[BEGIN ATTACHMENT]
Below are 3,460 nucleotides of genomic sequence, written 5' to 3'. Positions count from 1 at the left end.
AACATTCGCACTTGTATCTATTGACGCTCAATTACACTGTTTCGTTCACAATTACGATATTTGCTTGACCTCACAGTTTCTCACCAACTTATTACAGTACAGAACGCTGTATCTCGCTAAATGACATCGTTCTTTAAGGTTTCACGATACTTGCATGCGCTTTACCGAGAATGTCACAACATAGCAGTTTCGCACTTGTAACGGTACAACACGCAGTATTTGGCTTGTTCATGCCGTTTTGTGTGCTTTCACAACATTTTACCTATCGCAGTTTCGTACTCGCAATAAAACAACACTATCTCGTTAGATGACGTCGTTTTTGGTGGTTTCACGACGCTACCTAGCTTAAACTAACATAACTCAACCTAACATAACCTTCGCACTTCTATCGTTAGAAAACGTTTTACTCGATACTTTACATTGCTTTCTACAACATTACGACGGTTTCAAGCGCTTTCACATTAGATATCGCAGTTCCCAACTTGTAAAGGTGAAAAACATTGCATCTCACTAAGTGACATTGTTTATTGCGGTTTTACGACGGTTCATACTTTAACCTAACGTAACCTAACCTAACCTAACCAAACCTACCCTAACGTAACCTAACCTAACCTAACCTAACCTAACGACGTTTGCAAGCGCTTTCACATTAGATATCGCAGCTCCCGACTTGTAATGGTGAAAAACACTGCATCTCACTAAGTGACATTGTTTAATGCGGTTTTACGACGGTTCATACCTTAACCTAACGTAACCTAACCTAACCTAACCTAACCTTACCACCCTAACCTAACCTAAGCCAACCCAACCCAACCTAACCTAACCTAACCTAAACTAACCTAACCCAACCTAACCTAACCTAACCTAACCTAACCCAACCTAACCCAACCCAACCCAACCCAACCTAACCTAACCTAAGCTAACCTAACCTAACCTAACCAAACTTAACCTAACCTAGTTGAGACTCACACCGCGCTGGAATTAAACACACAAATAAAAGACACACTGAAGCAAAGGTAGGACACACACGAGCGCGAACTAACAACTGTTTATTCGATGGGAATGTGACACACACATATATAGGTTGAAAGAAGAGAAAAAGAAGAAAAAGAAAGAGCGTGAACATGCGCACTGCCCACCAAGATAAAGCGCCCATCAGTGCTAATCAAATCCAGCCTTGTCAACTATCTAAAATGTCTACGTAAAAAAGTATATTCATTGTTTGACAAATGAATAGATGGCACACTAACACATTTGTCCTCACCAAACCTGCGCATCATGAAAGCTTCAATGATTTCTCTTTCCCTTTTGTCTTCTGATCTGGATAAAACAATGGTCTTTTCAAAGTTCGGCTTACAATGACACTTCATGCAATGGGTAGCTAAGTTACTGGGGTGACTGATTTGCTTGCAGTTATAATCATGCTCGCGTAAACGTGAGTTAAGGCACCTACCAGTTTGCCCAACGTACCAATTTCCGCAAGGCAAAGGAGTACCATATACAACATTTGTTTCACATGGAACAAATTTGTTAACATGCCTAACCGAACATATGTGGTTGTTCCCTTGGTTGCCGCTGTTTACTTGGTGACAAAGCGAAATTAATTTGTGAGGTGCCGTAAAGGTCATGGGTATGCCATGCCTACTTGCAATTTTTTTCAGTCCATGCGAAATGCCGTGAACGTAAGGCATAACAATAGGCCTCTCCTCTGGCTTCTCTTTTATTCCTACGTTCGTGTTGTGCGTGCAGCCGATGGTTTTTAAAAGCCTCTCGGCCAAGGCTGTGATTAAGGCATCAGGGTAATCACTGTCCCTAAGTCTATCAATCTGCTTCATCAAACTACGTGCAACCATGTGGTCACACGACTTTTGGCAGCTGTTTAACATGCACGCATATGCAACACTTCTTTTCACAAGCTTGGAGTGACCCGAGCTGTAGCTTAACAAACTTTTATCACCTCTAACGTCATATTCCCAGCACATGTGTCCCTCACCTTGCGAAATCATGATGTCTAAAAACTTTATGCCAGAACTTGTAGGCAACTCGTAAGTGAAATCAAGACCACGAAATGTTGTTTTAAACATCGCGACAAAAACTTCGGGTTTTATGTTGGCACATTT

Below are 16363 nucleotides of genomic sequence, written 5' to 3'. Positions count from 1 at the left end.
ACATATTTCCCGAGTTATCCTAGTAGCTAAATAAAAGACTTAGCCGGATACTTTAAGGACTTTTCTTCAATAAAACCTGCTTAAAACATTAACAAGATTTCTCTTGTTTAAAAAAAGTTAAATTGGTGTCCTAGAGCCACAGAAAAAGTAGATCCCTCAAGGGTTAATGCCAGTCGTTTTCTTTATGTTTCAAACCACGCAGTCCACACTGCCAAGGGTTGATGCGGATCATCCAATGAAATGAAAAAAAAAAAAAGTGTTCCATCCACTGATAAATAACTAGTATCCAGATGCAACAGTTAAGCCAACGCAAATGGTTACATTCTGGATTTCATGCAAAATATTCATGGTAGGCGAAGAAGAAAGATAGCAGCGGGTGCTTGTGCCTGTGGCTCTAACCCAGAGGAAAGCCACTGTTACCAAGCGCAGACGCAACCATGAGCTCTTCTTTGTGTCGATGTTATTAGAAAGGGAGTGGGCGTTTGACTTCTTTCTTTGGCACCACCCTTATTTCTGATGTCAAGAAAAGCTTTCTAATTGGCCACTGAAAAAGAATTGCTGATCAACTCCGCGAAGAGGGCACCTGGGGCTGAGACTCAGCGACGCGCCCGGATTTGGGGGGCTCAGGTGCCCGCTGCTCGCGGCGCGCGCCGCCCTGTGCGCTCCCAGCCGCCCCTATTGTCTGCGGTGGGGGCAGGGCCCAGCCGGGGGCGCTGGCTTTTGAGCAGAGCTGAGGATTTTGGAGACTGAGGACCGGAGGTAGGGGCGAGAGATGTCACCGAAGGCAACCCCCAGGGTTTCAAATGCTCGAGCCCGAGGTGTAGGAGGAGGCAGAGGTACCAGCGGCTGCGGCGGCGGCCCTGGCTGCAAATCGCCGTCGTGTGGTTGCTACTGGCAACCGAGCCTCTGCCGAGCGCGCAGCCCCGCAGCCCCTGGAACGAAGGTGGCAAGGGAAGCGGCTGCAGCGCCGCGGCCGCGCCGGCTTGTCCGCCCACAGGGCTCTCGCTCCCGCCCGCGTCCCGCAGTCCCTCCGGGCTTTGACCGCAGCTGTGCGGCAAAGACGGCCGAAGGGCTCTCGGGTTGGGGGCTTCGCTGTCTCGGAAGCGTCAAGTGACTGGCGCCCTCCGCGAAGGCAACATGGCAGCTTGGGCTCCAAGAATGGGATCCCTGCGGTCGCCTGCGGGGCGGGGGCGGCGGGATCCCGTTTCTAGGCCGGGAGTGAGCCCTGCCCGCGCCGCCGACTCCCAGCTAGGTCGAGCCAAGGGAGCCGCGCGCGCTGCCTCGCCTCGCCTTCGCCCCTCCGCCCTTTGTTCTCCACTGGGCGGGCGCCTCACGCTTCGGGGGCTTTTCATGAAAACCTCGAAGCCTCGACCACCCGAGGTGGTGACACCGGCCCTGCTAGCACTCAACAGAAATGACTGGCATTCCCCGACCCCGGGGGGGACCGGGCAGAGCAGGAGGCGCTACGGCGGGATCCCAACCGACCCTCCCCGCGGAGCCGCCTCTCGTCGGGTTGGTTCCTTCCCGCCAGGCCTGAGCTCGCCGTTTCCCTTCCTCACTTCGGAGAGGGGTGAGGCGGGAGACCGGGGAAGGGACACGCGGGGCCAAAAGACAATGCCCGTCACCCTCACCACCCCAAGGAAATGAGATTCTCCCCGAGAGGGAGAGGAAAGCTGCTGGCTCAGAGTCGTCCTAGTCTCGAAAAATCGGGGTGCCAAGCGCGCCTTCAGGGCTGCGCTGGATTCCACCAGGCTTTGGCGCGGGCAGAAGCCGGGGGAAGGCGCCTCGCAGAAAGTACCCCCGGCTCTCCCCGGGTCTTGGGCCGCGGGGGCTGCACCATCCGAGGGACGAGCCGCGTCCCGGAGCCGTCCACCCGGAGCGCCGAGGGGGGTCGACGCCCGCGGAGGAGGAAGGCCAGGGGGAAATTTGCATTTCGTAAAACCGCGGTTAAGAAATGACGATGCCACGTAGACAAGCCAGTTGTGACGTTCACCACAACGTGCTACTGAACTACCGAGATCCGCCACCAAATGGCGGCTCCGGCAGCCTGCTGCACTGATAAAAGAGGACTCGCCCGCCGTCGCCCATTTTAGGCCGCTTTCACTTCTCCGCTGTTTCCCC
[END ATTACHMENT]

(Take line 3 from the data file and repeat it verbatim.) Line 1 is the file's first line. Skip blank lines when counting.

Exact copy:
Below are 16363 nucleotides of genomic sequence, written 5' to 3'. Positions count from 1 at the left end.